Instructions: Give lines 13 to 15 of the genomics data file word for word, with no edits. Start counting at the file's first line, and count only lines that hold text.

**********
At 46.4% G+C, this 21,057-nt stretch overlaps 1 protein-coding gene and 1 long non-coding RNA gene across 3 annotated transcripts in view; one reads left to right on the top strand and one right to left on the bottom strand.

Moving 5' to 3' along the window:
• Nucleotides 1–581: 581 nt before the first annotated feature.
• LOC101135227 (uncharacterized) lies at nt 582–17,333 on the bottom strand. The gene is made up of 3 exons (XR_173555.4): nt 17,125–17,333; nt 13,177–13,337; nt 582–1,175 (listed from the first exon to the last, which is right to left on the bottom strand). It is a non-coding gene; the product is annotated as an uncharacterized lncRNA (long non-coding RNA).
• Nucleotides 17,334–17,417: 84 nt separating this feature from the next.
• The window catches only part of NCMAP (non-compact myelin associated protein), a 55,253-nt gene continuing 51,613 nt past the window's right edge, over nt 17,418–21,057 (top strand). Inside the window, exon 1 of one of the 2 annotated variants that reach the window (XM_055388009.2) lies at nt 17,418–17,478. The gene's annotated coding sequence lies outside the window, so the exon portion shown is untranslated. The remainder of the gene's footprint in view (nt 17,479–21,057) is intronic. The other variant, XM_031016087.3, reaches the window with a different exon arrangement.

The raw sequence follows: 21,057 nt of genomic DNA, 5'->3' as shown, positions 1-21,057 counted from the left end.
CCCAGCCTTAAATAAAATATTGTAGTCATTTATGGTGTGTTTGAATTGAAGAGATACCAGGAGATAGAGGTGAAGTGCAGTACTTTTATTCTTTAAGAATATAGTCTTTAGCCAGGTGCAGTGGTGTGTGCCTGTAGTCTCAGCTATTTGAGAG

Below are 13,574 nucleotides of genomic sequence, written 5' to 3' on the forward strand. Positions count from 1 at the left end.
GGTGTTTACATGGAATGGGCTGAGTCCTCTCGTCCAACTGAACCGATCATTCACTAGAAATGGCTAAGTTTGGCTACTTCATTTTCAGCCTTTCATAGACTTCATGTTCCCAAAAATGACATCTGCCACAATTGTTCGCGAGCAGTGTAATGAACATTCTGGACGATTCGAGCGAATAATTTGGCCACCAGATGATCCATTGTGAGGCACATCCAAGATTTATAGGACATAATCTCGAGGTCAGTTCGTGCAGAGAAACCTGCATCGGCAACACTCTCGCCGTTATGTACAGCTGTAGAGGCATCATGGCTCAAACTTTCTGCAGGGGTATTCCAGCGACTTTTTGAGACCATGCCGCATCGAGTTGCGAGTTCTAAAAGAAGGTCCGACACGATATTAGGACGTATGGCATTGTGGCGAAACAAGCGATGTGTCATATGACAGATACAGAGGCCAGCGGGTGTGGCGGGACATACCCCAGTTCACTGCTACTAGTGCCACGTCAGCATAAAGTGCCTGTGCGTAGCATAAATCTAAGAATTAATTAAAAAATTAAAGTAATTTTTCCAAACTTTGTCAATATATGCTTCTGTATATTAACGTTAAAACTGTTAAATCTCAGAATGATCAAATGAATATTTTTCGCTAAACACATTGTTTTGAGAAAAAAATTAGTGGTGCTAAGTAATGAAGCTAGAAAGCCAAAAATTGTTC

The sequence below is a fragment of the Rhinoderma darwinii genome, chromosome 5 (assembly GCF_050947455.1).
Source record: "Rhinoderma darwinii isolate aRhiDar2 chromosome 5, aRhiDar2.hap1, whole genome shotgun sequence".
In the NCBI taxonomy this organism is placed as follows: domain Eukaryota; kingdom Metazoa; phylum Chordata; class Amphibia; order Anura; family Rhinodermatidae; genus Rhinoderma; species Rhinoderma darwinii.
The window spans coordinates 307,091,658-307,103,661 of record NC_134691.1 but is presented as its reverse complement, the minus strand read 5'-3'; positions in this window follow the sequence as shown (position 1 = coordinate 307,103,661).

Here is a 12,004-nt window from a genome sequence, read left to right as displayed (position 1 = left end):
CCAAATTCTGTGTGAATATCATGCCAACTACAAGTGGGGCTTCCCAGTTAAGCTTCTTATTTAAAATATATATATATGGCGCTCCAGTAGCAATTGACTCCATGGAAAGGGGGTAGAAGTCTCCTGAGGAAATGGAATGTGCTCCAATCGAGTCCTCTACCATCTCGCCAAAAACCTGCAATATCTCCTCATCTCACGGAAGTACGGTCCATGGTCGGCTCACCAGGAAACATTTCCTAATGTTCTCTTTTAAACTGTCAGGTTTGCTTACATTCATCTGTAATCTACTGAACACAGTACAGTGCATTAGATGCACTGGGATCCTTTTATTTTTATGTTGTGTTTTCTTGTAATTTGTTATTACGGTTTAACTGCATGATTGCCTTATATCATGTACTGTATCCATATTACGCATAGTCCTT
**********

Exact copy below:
In the NCBI taxonomy this organism is placed as follows: domain Eukaryota; kingdom Metazoa; phylum Chordata; class Amphibia; order Anura; family Rhinodermatidae; genus Rhinoderma; species Rhinoderma darwinii.
The window spans coordinates 307,091,658-307,103,661 of record NC_134691.1 but is presented as its reverse complement, the minus strand read 5'-3'; positions in this window follow the sequence as shown (position 1 = coordinate 307,103,661).

Here is a 12,004-nt window from a genome sequence, read left to right as displayed (position 1 = left end):